In science fiction, this type of stuff happens all the time. Imagine traveling down the road when your electric car suddenly begins to charge itself. You are not required to come to a halt. There is no need for you to exit the vehicle at this time. Nothing.
Now, this wish may come true soon. At the very least, it has a good chance of happening in Indiana.
The Indiana Department of Transportation (INDOT), Purdue University, and the German firm Magment GmbH have collaborated on developing a technology that would allow electric vehicles to receive wireless charging while they are being driven. The long-term goal is to create the first concrete pavement in the world that can wirelessly charge electronic devices.
The teams mention the project’s progression through three critical stages in the news release they have issued.
The first two phases will consist of various types of testing and analysis of the pavement, as well as research on optimizing the surface. The Joint Transportation Research Program (JTRP) on the Purdue campus in West Lafayette is the organization that will be responsible for carrying out this task in the end.
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After completing these stages, INDOT will move on to the next phase of the project, which will involve the construction of a test site that is at least a quarter-mile in length. Here, the crew will evaluate the concrete’s ability to accommodate high-powered heavy vehicles charging at a total capacity (200 kilowatts and above).
On the other hand, this testbed’s particular site has not yet been decided upon.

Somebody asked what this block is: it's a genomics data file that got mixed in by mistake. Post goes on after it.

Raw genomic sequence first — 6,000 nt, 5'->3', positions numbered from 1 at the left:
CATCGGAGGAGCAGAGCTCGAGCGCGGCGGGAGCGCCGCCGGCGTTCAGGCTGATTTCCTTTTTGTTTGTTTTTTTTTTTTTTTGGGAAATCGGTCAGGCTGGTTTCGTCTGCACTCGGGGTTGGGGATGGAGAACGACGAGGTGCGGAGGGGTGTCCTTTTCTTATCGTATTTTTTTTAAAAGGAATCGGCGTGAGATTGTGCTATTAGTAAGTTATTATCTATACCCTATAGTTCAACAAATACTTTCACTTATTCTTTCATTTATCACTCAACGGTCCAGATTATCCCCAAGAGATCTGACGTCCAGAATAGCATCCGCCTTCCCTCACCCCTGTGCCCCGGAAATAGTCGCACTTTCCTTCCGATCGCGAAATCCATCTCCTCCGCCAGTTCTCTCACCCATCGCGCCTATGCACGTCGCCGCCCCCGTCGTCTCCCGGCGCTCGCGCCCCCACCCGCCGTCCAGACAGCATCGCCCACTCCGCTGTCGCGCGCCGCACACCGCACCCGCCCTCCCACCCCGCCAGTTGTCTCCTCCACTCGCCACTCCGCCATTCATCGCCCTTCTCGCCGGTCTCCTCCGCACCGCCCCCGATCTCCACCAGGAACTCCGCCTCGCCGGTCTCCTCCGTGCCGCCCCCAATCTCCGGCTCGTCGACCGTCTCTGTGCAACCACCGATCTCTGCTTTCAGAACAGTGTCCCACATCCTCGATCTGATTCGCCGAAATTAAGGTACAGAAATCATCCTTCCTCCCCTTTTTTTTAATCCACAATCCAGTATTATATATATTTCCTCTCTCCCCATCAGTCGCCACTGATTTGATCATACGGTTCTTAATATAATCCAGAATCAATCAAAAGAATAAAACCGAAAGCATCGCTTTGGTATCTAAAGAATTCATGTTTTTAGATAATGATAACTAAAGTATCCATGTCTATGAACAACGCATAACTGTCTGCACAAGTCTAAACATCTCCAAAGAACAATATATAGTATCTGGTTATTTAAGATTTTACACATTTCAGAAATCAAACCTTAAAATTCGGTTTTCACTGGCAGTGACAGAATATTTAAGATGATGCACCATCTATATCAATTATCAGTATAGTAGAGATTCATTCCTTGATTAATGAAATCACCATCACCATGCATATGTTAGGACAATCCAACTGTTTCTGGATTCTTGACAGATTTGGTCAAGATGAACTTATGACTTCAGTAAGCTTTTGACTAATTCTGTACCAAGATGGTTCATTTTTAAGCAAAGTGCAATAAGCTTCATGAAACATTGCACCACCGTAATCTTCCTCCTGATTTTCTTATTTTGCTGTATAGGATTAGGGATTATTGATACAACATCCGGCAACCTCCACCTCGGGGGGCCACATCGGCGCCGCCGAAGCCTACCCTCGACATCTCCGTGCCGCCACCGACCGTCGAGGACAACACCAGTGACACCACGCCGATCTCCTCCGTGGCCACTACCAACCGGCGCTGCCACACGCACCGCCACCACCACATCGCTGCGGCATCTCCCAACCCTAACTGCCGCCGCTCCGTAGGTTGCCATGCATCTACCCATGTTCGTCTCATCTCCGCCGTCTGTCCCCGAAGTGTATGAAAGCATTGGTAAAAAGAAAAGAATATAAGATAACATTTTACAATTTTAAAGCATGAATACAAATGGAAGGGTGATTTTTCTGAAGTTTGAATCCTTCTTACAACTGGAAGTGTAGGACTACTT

When all of these phases have been successfully finished, the Indiana Department of Transportation (INDOT) will move forward with plans to electrify a section of an interstate highway in Indiana, the precise place of that has not been confirmed as of yet. The new technology will be used, having been built and refined during the trials mentioned above.
It is anticipated that work will start on the project later in the summer. And if it is successful, it will usher in a new era. However, in the event that it does not, thankfully, it is not the only wireless power generating or charging technology that is now under development.
As far as the new project in Indiana is concerned, it is not entirely apparent what kinds of strategies the engineers want to implement to create sufficient energy to power electric cars, as very little information has been supplied up to this point in time. As additional information becomes available, we will wait to learn more about the situation with bated breath.
If one thing is sure, the new program will be favorable to the environment and assist us in making progress toward a greener tomorrow—that is, if it is successful.
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